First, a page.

In 2013, Kentucky Route Zero debuted with its first act. Regardless of the time over which Acts II-V were released, the video game has managed to hold its audience’s attention. It’s also been continually refueled by the creativity and personal touches of the team behind it, Cardboard Computer. I’m proud to help share their story in my latest feature for Polygon.
Around the 7-year anniversary of Act I, I spent an evening chatting with Jake Elliott (writer & programmer), Tamas Kemenczy (artist & programmer), and Ben Babbitt (musician and sound designer) about their history together on the project and their unique approach to making it. They shared with me a plethora of personal anecdotes, technical challenges, creative successes, and insights into wrapping up production on Kentucky Route Zero.
The team’s approach to experimentation – affording themselves a chance to make better decisions when it felt more relevant to make them – was inspiring to hear about. Most independent artists I know understand what it’s like to struggle with limited resources, whether that be time, money, collaborators, or some mix of all of the above. Cardboard Computer managed to strike a healthy balance with their creative endeavors along the way, and I hope you’ll find something useful to take back with you to your own work after reading their story.
In the wake of Kentucky Route Zero‘s grand finale, it has earned immense critical praise and is now considered a masterpiece by many. Although the presence of a new console generation looms large over 2020, I think it’s safe to say we’ll continue to hearing about this soulful gem until further notice.
Special thanks to Matt Leone at Polygon for his support & assistance with editing & laying out this feature. Read the full story here.
Kentucky Route Zero is now available as both a “PC Edition” and a “TV Edition” (for consoles). Visit the game’s website to learn more.
In 2012, an independent video game inspired me to start a now-defunct podcast, All My Friends Play Video Games. The show didn’t last long – but the game, Kentucky Route Zero, has kept us waiting. With its fifth & final act seemingly on the horizon, we’re taking a special trip down memory lane by re-airing our 7-year-old impressions of the game’s first two acts.
In this previously lost episode, Hilary Bovay joined Alex and I to discuss Cardboard Computer’s indie darling, appreciate its visual sleights of hand, and predict which direction its mysterious characters are all heading. What we discovered was a story about a vanishing America, the hidden lives of artists at work, and what debt does to the less fortunate.
The wait between Acts III, IV, and V is somewhat unavoidable when discussing Kentucky Route Zero as whole. And in reflection, this episode behaves as a time capsule for the game’s fledgling days. The show very literally grew up to become Screen Looking, and we’ve changed as people, too. In that spirit, we invite you to tune in and enjoy our first ride through Mammoth Cave.
Additional Notes & Credits
- New! Read Andrew’s feature story for Polygon, “How the creators of Kentucky Route Zero ended their seven-year saga“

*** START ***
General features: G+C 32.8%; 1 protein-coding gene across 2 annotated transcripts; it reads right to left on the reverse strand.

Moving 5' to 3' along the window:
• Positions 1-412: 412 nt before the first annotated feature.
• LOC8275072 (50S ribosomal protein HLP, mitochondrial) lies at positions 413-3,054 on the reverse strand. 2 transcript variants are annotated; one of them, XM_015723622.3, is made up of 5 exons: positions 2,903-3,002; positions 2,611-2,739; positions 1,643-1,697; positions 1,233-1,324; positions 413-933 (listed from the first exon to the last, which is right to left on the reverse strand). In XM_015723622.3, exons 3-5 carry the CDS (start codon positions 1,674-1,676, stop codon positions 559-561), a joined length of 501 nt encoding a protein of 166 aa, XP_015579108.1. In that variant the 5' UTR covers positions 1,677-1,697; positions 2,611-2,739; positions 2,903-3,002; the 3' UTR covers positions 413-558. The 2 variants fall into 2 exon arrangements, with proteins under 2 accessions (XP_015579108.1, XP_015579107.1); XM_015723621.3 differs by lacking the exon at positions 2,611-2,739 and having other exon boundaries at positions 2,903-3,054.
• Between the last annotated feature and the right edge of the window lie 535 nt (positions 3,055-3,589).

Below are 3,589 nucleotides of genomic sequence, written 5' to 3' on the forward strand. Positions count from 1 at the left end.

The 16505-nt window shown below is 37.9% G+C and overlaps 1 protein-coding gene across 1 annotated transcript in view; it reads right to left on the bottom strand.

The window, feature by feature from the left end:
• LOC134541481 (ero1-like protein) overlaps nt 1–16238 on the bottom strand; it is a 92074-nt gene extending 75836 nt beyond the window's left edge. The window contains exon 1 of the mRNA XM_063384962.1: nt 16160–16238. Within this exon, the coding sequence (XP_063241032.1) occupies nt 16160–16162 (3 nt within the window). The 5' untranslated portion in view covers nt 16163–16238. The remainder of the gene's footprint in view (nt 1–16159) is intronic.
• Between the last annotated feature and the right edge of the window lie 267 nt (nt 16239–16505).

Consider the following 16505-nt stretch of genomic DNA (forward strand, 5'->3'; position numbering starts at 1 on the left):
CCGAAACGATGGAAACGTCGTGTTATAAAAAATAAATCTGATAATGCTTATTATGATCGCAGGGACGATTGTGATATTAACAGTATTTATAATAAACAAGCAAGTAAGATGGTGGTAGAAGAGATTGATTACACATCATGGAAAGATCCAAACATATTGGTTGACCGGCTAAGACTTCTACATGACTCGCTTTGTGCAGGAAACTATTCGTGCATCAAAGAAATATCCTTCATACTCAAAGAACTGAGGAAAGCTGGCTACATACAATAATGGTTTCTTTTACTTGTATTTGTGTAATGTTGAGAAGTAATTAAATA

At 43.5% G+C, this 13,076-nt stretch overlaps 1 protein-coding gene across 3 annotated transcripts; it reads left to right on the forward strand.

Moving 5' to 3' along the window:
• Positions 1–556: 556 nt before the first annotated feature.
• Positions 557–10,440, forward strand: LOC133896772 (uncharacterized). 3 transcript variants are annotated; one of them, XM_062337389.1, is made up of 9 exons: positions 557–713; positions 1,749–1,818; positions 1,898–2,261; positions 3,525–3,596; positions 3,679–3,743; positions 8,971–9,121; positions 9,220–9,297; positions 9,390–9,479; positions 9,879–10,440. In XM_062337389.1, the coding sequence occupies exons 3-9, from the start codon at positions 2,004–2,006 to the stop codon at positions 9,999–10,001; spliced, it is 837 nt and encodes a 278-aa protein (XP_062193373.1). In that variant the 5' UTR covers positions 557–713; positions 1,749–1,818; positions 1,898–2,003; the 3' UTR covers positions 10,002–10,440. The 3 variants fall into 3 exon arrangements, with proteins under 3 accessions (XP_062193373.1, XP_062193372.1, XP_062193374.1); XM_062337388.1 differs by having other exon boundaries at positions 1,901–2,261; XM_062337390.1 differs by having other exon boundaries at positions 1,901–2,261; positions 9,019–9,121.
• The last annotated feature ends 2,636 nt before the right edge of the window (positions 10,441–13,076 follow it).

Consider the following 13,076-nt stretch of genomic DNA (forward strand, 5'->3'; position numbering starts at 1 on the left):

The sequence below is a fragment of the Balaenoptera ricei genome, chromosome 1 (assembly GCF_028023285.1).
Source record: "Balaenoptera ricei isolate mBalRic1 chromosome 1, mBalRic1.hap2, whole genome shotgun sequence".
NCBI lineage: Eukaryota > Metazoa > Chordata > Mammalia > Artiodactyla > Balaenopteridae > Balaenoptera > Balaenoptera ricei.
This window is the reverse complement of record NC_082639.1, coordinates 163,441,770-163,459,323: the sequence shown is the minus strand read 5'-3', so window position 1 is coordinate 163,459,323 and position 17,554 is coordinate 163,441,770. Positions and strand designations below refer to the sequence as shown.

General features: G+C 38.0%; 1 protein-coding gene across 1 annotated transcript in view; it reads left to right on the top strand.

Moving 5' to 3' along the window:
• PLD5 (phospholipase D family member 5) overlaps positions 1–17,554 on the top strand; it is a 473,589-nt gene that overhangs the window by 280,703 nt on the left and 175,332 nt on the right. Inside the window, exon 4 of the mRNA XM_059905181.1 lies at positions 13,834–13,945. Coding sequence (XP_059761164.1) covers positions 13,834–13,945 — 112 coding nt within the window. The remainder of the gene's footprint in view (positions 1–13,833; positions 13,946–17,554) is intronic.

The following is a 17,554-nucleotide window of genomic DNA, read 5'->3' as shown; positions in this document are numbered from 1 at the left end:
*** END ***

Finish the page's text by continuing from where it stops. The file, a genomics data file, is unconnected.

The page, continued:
- Follow along on our Instagram account, @screenlooking.
- Alex Koval, my co-host, is a full-stack developer, aspiring radio theater producer, and lifelong fan of the horror genre. He currently resides in Pittsburgh, PA. Some of his favorite games include Resident Evil, Final Fantasy Tactics, Baldur’s Gate II: Shadows of Amn, Bloodborne, and Banjo-Kazooie.
- Hilary Bovay is an incredibly talented photographer from Aquidneck Island, RI, now based out of Cleveland, OH. She has a keen eye for aesthetics & visual storytelling, and her love for the original Crash Bandicoot is all you’ll ever need to know about her taste in video games.
- Music in this episode is from the OST to Kentucky Route Zero, which was composed and produced by Ben Babbitt.
- SFX foley (radio tuning) courtesy of freesound.org user RutgerMuller.
There are few games that I have replayed – and then again, and again, and again – as much as I did with Guacamelee!.
Each playthrough emboldened me to become an even stronger, faster, more magical luchadore, but they also revealed new layers to the game’s world. Guacamelee! was brimming with secrets, hidden between the difficulty spikes and its signature atmosphere. That attention to detail only went further in its sequel.
For my second longform piece on Engadget, I had the pleasure of talking with the series’ creators, DrinkBox Studios. Guacamelee! 2 became an opportunity for them to revisit a world they loved building in the first place, only to discover how rewarding the creative process could still be. I spoke with the team’s co-founder and producer, Graham Smith, art director, Steph Goulet, and concept lead & animator, Augusto Quijano, to better understand the sequel’s new landscapes, narrative beats, color palette and more.
As delightful as Guacamelee! 2‘s slapstick self-aware tone is, what stuck with me were its quieter moments – and how personal Augusto was in drawing inspiration from his Mexican upbringing. It’s clear that DrinkBox made even more thoughtful design decisions this time around, managing to distinguish the sequel from its already hyper-stylized predecessor along the way.
Read the full feature story on Engadget.